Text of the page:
There are times when the conservator’s bench can be blessed by an object capable of tickling one’s imagination. That is what happened to me when a single section booklet from a Gift and Deposit collection in the National Records of Scotland materialised on my table: an 18th century recipe book from the papers of the Lindsay Family of Dowhill (NRS, GD254). 

The tantalising little thing was not at its best, showing severe damage caused by a large stain spoiling the book in its very middle. It probably occurred when the object was lying open and was caused by an unknown and possibly runny substance which produced the degradation and fading of the ink making some of the text unreadable; it also weakened the paper which was torn around the central fold area. 

Volume before conservation. Accretions are visible on the paper surface (NRS, GD254/781).
Volume before conservation. Accretions are visible on the paper surface (NRS, GD254/781)

How could I stop my imagination from picturing the scene of an 18th c. kitchen where a cook is looking at her recipe book to prepare a special meal for her masters, when suddenly she accidentally knocks something over the precious bound papers? 

The surface of the paper was showing a whitish accretion which was drawn off and put aside to be analysed. 

Before proceeding with the treatment, I took photographs of every single page under UV light, and that proved to be very useful to the general understanding of the content of the little volume as UV light revealed bits of the text otherwise unreadable. Then the object was cleaned and fully treated, then re-sewn and rebound to make it producible to the public.  

NRS, GD254/781

The same page shown under UV light and at naked eye (NRS, GD254/781)
The same page shown under UV light and at naked eye (NRS, GD254/781)

The accretion sample was analysed by the National Museums of Scotland Conservation department, using Optical Microscopy and Scanning Electron Microscopy. The material turned out to be cotton wool with salt contamination, so no flour or any other substance you could typically find in a kitchen.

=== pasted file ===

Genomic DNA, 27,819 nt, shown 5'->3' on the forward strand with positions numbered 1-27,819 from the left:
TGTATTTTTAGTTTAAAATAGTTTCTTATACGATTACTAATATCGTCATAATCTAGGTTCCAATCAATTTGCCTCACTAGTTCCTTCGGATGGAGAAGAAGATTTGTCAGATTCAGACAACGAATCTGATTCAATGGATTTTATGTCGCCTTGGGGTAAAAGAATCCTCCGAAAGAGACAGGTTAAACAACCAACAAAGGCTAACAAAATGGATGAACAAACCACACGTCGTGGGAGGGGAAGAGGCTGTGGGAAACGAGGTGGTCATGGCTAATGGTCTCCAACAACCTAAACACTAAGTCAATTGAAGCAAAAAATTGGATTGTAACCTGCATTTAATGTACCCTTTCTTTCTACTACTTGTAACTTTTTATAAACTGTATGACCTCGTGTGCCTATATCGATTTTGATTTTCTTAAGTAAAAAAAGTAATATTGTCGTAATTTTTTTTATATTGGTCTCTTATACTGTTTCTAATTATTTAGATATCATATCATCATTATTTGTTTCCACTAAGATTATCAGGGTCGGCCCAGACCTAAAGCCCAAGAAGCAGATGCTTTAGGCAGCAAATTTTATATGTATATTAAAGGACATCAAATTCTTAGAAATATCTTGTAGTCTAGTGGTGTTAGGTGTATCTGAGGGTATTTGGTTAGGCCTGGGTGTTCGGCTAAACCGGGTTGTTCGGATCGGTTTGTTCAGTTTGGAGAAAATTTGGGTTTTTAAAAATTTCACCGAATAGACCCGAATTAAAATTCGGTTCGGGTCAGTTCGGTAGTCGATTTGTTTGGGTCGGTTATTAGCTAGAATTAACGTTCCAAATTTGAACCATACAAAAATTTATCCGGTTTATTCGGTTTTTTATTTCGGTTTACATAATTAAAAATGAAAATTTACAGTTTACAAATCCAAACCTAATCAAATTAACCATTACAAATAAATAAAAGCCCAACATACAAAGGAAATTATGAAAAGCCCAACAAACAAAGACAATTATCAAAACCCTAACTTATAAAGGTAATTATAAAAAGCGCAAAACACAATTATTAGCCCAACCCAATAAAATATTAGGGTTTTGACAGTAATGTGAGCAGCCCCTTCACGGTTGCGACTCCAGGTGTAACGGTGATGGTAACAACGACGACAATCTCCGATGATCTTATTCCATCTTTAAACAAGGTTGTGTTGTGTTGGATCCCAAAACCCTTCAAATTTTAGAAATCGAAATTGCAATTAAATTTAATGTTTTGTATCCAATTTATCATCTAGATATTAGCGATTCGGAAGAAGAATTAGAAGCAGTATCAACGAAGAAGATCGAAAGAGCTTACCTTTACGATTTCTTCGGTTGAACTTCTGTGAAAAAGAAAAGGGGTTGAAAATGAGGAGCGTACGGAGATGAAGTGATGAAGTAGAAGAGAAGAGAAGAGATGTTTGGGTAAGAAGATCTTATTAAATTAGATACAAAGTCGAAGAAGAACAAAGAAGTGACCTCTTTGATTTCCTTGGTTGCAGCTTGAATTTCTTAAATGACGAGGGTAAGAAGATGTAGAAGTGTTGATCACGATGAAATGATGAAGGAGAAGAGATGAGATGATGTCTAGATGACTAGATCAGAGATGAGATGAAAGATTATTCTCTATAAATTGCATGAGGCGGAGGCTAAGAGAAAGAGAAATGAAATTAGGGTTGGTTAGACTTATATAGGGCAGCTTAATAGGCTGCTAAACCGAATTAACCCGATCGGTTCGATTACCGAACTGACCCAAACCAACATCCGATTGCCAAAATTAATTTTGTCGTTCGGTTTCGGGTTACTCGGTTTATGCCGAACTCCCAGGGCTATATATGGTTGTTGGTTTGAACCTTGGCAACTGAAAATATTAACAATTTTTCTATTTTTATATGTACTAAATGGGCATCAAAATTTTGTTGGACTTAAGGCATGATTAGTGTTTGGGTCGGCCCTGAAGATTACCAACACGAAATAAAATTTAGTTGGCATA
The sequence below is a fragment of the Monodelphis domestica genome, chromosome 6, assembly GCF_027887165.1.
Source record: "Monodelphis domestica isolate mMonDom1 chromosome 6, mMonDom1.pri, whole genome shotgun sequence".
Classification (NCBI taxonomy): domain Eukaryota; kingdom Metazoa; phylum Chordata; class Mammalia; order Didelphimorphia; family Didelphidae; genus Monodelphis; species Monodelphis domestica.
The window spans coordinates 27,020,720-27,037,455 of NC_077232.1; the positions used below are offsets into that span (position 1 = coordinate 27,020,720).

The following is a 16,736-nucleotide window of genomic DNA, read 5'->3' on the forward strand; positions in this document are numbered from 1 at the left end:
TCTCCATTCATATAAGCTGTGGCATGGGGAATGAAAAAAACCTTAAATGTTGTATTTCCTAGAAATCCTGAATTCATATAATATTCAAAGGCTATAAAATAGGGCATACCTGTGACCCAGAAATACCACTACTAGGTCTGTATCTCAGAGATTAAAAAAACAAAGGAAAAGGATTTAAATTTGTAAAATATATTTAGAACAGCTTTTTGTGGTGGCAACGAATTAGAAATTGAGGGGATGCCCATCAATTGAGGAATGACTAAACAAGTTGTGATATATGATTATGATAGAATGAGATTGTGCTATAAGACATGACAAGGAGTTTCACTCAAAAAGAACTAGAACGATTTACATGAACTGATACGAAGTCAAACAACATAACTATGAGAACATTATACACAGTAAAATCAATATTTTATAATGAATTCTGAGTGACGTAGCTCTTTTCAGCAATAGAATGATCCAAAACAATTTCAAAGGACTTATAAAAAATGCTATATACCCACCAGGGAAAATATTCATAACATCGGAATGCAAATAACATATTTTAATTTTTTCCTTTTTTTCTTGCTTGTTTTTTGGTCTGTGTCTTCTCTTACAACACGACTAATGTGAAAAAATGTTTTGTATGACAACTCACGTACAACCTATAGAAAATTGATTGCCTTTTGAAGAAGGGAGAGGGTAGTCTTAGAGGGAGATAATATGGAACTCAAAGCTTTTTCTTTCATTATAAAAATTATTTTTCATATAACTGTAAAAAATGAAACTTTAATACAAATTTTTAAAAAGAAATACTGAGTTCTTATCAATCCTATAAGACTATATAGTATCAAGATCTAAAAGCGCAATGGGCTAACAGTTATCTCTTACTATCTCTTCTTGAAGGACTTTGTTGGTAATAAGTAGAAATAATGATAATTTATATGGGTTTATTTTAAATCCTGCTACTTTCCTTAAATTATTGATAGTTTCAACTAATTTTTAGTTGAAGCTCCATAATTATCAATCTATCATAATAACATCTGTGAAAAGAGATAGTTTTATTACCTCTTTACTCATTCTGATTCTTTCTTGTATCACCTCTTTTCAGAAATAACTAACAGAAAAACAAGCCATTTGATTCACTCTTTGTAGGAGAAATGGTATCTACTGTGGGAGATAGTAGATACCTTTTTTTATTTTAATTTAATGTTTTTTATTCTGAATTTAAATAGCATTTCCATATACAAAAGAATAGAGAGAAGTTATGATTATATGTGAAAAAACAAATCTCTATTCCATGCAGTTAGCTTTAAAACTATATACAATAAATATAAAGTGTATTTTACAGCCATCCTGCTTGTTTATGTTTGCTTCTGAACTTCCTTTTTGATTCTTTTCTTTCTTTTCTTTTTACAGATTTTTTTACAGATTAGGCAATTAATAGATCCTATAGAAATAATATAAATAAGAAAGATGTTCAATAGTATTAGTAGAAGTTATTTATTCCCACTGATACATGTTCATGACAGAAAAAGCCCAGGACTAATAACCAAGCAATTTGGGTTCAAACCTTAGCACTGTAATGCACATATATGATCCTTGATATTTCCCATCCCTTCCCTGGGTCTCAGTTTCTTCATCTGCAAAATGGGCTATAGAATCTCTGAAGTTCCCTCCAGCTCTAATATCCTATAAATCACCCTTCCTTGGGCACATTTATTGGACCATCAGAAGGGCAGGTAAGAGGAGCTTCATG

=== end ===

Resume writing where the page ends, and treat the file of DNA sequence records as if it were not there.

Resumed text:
A bit disappointing, maybe; however nothing can stop me imagining that 18th century kitchen… 

The recipe book after conservation (NRS, GD254/781)
The recipe book after conservation (NRS, GD254/781)

The last page of the recipe book features a whole menu, possibly created for a festive occasion? If you fancied feeling festive by trying out some 18th century recipes, here are a few suggestions:

‘A Broun Pudden’

Ingredients

A Mutchkin of milk
4 Eggs
4 Spoonfuls of flour
2 Ounces of sheared suet
Lights of a lamb 
Currans
Cinnamon
Nutmug
Orange peel
Cordecitron
Brandy
Seck
Sugar 

A mutchkin –  a Scottish unit of measurement of liquids used from the mid 17th century until the late 19th century. It is equivalent to 424 ml. 

Lights of a lamb – Lamb lungs

‘Seck’, a variant of ‘Sack’ – a wine term referring to white fortified wine imported from mainland Spain or the Canary Islands.

Curran – currant 

Nutmug – Nutmeg

Method

“Take a mutchkin of milk and four eggs beaten and four spoonfuls of flour and two ounces of sheared suet, parboyl the lights of a lamb sheared small & some currans & cinnamon nutmug and sugar orange peell and cordecitron cut smal, some brandy mix them altogether and have a cloth dipt in boyling water dust it with flour and put in your pudden and tye it up and put it in boyling water, and let it boyl and hour and a half for sauce take seck and sugar.”

A Ryce Pudden

Ingredients

Half a pound of ryce
5 Mutchkins of milk
10 Eggs
4 Drops of cinnamon
2 Drops of nutmug
4 Ounces of sugar
Half a gill of brandy
4 Ounces of almonds
2 Ounces of butter

Optional

Seck
Sugar

Ryce – Rice

A mutchkin –  a Scottish unit of measurement of liquids used from the mid 17th century until the late 19th century. It is equivalent to 424 ml.

Nutmug – Nutmeg

A Gill – Five fluid ounces or one-fourth of a pint

‘Seck’, a variant of ‘Sack’ – a wine term referring to white fortified wine imported from mainland Spain or the Canary Islands. 

Method

“Take half a pound of Ryce beaten boyl it with five mutchkins of milk or it be thick, put in ten eggs beaten, and four drop of cinnamon and two drop of nutmug four ounce of sugar half a gill of brandy four ounce of almonds and two ounce of butter mix altogether, thicken it on the fire and you may either boyl it or bake it. for sauce take seck and sugar”

Gloria Conti, ACR

National Records of Scotland

One thought on “A Lovely Gift

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